INTRODUCTION TO BUYING WOODWORKING MALLETS AND HAMMERS
By Joshua Farnsworth
Mallets and hammers aren’t as exciting as most of the other tools in this buying guide. But they are necessary, and there are some tips that you should know before you buy them. Below you’ll see which whacking devices you’ll need and when…just don’t use the wrong whacking tool to whack your tools, or you may need to buy new tools!
A. Urgent Mallets & Hammers (Make or Buy These First)
Below are my recommendation for types & brands of mallets and hammers that you will likely need right at the start of your traditional woodworking journey. If you’re on a really tight budget, don’t fret. You can use your judgement to narrow down this list and make due without everything at first…but just make sure that you buy fewer tools at first, rather than lower quality tools. I guarantee that you’ll have to buy a better replacement down the road. But you can often find the highest quality antique tools for less money than poor quality new tools.
Make or Buy a Wooden Joiner’s Mallet (for striking chisels)
There are several mallet styles for striking your chisels. A metal mallet or hammer should not be used to strike a chisel, unless you want to break the wooden handles of your chisels. Wood is the best option for striking wooden mallets. Most traditional woodworkers correctly use a larger English-style “Joiner’s Mallet” for hitting their chisels.
These mallets should be made out of a hardwood (above is a maple mallet I built). Paul Sellers shares a really detailed 3-part video tutorial on how to make a joiner’s mallet that you should watch if you want to make a joiner’s mallet:
But if you don’t feel comfortable making a joiner’s mallet yet, then here is a great mallet that you can purchase, which I’ve used in my workshop extensively:
This mallet is very suitable for cutting dovetails and chopping mortises. It’s a good size for most people – not too large and not too small. You can purchase this Crown Beechwood Mallet on Amazon for under $30.
Buy or make a Carver’s Mallet
Many new traditional woodworkers mistakenly purchase these smaller, more delicate mallets for using to chop with their chisels. This type of mallet can certainly be used for more delicate chisel work, but carver’s mallets are intended for use with carving chisels. Carving tools are covered in more detail in the carving tools buyer’s guide.
Buy a Wooden Handled Claw Hammer
It’s really nice to have a claw hammer for when you need to drive traditional cut nails into chest bottoms, etc. I like the feeling and traditional look of a wooden hammer handle. Plus, there is less shock to my hands than with fiberglass or metal handles. You can find vintage wood handled hammers at this eBay link.
Buy a White Rubber Mallet
If you use a dark headed rubber mallet to assemble your furniture you’ll soon realize that it leaves black marks. So a white mallet is pretty essential, but also inexpensive. I bought this white rubber mallet on Amazon for under $9 and it has held up just fine.
Buy a Small Cross Peen Hammer for Adjusting Planes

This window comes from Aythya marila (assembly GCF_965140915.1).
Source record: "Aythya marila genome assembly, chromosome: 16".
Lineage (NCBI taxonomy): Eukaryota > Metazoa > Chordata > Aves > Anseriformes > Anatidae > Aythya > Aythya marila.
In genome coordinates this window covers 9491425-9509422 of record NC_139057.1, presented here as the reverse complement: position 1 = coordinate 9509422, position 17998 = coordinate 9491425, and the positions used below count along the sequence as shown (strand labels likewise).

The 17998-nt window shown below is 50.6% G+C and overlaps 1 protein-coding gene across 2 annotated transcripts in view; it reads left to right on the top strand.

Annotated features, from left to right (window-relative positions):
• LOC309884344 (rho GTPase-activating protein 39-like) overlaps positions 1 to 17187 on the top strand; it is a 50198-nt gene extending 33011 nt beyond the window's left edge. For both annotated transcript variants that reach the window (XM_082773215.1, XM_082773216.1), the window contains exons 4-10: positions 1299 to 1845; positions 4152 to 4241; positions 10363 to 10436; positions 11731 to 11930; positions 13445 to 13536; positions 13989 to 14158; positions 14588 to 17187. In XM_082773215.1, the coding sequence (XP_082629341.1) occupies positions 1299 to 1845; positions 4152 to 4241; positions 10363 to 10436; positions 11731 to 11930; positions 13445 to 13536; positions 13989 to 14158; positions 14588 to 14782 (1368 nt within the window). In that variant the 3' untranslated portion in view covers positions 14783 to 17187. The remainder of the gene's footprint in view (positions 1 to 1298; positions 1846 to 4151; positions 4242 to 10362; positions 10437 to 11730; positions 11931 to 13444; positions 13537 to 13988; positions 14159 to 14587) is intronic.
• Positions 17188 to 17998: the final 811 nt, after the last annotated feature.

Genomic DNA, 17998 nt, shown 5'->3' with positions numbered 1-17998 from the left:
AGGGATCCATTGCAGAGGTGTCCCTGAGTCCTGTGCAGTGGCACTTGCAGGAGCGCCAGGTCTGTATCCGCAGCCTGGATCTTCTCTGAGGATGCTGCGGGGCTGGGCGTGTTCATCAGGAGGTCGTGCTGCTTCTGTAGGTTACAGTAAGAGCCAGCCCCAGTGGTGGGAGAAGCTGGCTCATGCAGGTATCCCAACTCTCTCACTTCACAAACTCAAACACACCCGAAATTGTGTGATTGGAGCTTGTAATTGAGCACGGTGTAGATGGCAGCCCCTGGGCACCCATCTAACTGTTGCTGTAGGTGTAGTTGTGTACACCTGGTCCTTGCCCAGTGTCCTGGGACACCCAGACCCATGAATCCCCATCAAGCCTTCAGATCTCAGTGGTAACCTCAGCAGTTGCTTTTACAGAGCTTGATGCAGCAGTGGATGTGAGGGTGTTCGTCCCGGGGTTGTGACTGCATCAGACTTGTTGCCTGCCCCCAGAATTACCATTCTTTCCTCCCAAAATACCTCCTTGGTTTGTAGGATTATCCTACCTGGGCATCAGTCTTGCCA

The lateral adjusting lever on hand planes is a bit brutish. Making micro-adjustments with a small cross peen hammer gives you more control. A little to the left…a little to the right. A “Warrington” hammer like this also enables you to adjust “cutters” (i.e. irons/blades) in wooden hand planes and molding planes.
- View hickory-handle Cross Peen hammer on Amazon ($14)…I own this, and it works well.
- View vintage cross peen hammers on ebay ($5+)
- View Lie-Nielsen’s very nice brass cross peen hammer ($85)
- View Gramercy Tools Kings County Cabinetmaker’s Hammers ($150-$190)
B. Semi-Urgent Mallets & Hammers (Buy these next)
Below are my recommendation for types & brands of tools that you will need fairly soon after you get started in traditional woodworking. You may discover that you want to make something early on that requires some of the below tools:
Buy a Dead Blow Mallet
Rubber mallets rebound, which can be inconvenient when you’re trying to get a difficult workpiece to fit together. A dead blow mallet has metal BBs or sand in the head, which drives more energy into the swing. So I recommend buying an inexpensive dead blow mallet (like this one) for those situations. Just make sure you put a piece of wood between your furniture and this black mallet to prevent black or orange marks. Dead blow mallets run around $15.
Make a Froe Mallet and Large Log Riving Mallet
If you want to use a froe to split green wood, then you should make a froe mallet. If you want to rive (split) your own lumber from green logs, and you want to use wooden splitting gluts / wedges (I use metal and wood together) then you should make a larger version of the froe mallet, which I simply call a large wooden log riving mallet. These mallets are made the same way, but just on a different scale.
If you have access to a small section of a harder log or large branch (I use dogwood or maple or something) you can make it with a chainsaw (or even a handsaw) and hatchet. I found this video that should show you how easy it is (exactly how I made mine):
If possible, try to leave the bark on the froe mallet’s head for a couple weeks (I leave it on until it falls off), and also use yellow / wood glue on any areas that are prone to checking/splitting on both sizes.
Let it dry slowly outdoors (or in a trash can with shavings) or it will check big time. I also carved a handle to keep my hands from slipping when swinging this big mallet: